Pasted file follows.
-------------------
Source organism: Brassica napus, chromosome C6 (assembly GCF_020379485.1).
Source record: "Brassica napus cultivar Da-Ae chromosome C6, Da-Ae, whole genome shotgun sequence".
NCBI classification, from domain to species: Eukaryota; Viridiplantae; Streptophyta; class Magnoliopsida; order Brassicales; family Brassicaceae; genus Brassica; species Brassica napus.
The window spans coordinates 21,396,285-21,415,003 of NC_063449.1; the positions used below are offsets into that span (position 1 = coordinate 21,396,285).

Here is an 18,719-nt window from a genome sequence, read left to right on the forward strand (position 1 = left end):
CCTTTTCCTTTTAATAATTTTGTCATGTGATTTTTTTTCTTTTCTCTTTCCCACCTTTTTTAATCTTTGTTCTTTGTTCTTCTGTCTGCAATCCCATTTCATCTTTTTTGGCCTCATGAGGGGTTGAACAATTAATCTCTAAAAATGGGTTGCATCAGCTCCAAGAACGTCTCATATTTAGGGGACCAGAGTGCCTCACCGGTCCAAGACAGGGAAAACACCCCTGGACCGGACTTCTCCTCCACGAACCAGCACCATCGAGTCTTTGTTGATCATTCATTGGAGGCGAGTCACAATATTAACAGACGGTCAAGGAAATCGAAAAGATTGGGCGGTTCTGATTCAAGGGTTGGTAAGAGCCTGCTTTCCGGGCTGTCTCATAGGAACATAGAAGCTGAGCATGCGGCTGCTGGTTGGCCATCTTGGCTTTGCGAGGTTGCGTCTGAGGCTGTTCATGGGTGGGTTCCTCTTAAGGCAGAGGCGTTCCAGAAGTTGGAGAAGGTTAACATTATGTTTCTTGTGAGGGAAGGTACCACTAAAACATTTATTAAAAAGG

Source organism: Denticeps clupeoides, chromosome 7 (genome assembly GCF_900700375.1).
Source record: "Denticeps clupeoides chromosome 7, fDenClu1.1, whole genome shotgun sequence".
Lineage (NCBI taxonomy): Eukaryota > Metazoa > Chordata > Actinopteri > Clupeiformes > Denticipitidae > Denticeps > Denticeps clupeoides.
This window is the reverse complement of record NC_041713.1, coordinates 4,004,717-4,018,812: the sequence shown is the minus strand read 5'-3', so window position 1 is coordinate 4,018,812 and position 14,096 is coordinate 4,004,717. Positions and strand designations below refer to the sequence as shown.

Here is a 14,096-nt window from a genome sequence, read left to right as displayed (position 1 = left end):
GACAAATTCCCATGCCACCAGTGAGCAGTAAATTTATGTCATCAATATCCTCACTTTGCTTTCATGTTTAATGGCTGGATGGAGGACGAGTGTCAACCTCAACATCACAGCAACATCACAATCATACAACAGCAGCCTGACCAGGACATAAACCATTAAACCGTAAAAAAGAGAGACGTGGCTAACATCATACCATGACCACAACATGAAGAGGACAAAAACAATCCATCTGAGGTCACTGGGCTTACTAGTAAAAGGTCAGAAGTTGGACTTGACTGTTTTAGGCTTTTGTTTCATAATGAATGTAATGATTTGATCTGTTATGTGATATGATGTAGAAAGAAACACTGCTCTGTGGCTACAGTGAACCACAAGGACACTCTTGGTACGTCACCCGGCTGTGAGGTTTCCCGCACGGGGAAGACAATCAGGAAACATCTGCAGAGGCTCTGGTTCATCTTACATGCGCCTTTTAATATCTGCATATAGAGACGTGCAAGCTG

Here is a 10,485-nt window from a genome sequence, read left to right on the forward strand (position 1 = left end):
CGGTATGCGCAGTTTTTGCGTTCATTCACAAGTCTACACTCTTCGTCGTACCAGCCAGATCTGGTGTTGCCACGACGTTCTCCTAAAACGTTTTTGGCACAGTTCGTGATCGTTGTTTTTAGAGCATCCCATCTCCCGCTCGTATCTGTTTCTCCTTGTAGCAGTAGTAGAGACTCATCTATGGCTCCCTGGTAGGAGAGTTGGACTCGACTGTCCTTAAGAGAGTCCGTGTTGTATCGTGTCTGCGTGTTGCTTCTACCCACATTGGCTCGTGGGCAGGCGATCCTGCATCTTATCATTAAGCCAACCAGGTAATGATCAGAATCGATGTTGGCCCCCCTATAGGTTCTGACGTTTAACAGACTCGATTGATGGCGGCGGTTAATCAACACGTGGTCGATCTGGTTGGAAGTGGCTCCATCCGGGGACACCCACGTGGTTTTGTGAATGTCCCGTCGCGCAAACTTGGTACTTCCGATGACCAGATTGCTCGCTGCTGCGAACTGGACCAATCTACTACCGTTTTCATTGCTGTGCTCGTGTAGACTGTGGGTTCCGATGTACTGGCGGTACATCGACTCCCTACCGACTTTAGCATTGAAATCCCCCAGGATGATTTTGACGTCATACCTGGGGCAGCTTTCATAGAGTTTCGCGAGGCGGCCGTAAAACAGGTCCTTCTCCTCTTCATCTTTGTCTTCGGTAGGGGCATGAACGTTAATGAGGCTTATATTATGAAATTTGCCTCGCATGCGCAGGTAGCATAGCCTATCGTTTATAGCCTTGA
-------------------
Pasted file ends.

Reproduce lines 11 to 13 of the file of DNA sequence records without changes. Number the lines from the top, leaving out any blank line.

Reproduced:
Here is a 14,096-nt window from a genome sequence, read left to right as displayed (position 1 = left end):
GACAAATTCCCATGCCACCAGTGAGCAGTAAATTTATGTCATCAATATCCTCACTTTGCTTTCATGTTTAATGGCTGGATGGAGGACGAGTGTCAACCTCAACATCACAGCAACATCACAATCATACAACAGCAGCCTGACCAGGACATAAACCATTAAACCGTAAAAAAGAGAGACGTGGCTAACATCATACCATGACCACAACATGAAGAGGACAAAAACAATCCATCTGAGGTCACTGGGCTTACTAGTAAAAGGTCAGAAGTTGGACTTGACTGTTTTAGGCTTTTGTTTCATAATGAATGTAATGATTTGATCTGTTATGTGATATGATGTAGAAAGAAACACTGCTCTGTGGCTACAGTGAACCACAAGGACACTCTTGGTACGTCACCCGGCTGTGAGGTTTCCCGCACGGGGAAGACAATCAGGAAACATCTGCAGAGGCTCTGGTTCATCTTACATGCGCCTTTTAATATCTGCATATAGAGACGTGCAAGCTG

Here is a 10,485-nt window from a genome sequence, read left to right on the forward strand (position 1 = left end):